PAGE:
A scheme that would prove to be that club's downfall and one that tarnished the Scottish game's reputation.
However, it now appears that some form of justice to the British taxpayer maybe at hand.
Yesterday the Daily Record reported that following the Chancellor of the Exchequer's recent budget statement, payback day is approaching for the recipients of EBTs.
To you and I, when we take out a loan, it is on the understanding that you pay it back - either in full or agreed monthly instalments over an agreed period of time.
Only it seems that those who benefited from 'loans' under the EBT scheme seemed to be harbouring the impression that repayment was something done by other mugs.
It would appear the use of the term 'loans' was a ruse to cover up that on top of normal wages, there would be a little more extra heading into the pockets of those employed at Ibrox (and keep schtum matey lest everyone else tries this EBT lark).
Between 2000-2010, players and certain members of staff at Ibrox raked in a total of £47.76million via EBTs - and yet, repayment of this sum has been very slow in coming.
As the Daily Record article states, EBTs were outlawed under the 2011 Finance Act but there remains a big pot of money that hasn't been repaid - and now the Treasury wants what they're owed.
After all, schools, a National Health Service, transport links and other essentials that the ordinary law-abiding taxpayers contributes towards the upkeep of need to be provided for.
Those who try and duck out of their obligations to the British state would be 'scroungers' in most people's book - even if you were once employed by a now-defunct football club.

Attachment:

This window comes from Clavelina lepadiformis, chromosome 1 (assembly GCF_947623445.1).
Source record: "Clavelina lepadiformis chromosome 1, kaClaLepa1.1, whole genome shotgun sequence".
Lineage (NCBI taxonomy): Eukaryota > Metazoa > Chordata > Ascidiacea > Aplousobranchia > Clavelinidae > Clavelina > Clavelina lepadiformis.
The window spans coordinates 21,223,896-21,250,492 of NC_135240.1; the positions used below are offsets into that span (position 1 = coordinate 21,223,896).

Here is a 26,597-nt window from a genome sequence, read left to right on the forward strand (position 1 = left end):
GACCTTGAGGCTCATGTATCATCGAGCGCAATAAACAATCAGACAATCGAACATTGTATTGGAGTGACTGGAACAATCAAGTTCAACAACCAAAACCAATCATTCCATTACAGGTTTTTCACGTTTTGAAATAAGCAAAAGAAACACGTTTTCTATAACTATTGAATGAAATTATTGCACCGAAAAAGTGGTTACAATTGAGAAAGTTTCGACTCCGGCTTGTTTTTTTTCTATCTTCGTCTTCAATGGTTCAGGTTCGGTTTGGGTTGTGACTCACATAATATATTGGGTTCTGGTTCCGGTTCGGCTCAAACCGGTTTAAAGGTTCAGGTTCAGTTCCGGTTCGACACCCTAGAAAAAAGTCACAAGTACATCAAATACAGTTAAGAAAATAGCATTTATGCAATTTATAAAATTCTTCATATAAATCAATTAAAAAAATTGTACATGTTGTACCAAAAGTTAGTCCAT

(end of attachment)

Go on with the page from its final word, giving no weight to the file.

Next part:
This Daily Record piece from 2012 shows who benefited from the EBTs and by how much.
Given the all-out war declared over the years on those supplementing their meagre dole cheque with a little bit of cash in hand work on the side, it is only fair that high-earners also 'playing the system' should be held accountable for their actions.
There have been some on the EBT list who have tried to plead ignorance on the matter and no doubt others will try to as well.
Ignorance is not a defence m'lud.
Cheating the taxman and cheating Scottish football.
The EBT recipients and their acolytes will foolishly maintain that despite the big cash bonuses they were receiving on the side, all the games won, goals scored and trophies collected were done on the pitch - not within the bank accounts.
Except these poor, misguided soon-to-have-Hector-knocking-on-their-door fools forget one crucial aspect of this controversy.
Had the now-long-since-deceased Rangers FC 1872-2012 not offered them these (ahem) 'loans', they would not have been on the pitch to begin with.
Chances are, most - if not all - would have headed off down south or the European mainland to chase the big money contracts that enticed them to Ibrox in the first place.
And if there was no unsporting advantage, why didn't their then-employers (now longer operating following 2012's liquidation) fully disclose what they were doing and present other clubs with the opportunity to take advantage of this super-dooper scheme to pay big wages to players (taxpayer be damned)?
Don't expect an answer any day soon - that would involve admitting all they did when employed at Ibrox between 2001 and 2010 was a sham.
Which it was.